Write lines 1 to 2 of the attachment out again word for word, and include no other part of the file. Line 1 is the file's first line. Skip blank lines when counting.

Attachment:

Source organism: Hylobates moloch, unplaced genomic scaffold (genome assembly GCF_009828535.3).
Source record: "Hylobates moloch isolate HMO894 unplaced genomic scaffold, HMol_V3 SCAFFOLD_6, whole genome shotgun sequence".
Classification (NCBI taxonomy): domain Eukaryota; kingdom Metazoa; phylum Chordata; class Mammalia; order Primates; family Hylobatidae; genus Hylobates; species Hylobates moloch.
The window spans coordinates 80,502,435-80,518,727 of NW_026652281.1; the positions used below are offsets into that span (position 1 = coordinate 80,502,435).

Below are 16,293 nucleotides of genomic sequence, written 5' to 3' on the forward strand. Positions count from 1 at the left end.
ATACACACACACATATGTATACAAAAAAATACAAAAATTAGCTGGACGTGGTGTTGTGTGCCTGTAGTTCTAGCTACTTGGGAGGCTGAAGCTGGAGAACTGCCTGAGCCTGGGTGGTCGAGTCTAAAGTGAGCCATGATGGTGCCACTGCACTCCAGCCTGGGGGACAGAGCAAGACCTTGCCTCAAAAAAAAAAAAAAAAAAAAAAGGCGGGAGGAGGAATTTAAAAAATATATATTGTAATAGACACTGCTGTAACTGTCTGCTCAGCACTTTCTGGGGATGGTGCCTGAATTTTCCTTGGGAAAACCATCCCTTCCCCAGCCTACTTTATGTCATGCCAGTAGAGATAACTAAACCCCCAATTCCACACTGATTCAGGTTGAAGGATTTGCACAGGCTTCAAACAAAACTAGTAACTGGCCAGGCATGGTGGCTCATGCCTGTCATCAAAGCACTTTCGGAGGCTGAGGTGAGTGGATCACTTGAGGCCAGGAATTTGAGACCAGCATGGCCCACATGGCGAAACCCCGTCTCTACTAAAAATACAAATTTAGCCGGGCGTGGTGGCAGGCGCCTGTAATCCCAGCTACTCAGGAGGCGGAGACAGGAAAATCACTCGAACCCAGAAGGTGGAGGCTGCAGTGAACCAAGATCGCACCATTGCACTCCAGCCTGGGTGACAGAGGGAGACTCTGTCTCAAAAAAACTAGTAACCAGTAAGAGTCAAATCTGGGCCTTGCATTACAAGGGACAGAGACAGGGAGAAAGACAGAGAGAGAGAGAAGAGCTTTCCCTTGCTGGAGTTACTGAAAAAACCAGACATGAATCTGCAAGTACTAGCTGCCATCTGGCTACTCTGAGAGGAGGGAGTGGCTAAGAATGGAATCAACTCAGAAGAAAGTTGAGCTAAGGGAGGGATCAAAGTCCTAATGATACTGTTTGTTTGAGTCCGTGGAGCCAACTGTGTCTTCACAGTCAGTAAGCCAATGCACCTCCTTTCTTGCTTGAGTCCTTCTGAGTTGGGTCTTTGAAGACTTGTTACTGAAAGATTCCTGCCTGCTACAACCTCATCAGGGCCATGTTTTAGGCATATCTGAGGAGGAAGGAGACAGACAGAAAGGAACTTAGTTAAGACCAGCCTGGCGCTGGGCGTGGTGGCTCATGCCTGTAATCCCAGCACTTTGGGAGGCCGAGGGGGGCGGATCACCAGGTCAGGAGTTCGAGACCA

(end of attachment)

Source organism: Hylobates moloch, unplaced genomic scaffold (genome assembly GCF_009828535.3).
Source record: "Hylobates moloch isolate HMO894 unplaced genomic scaffold, HMol_V3 SCAFFOLD_6, whole genome shotgun sequence".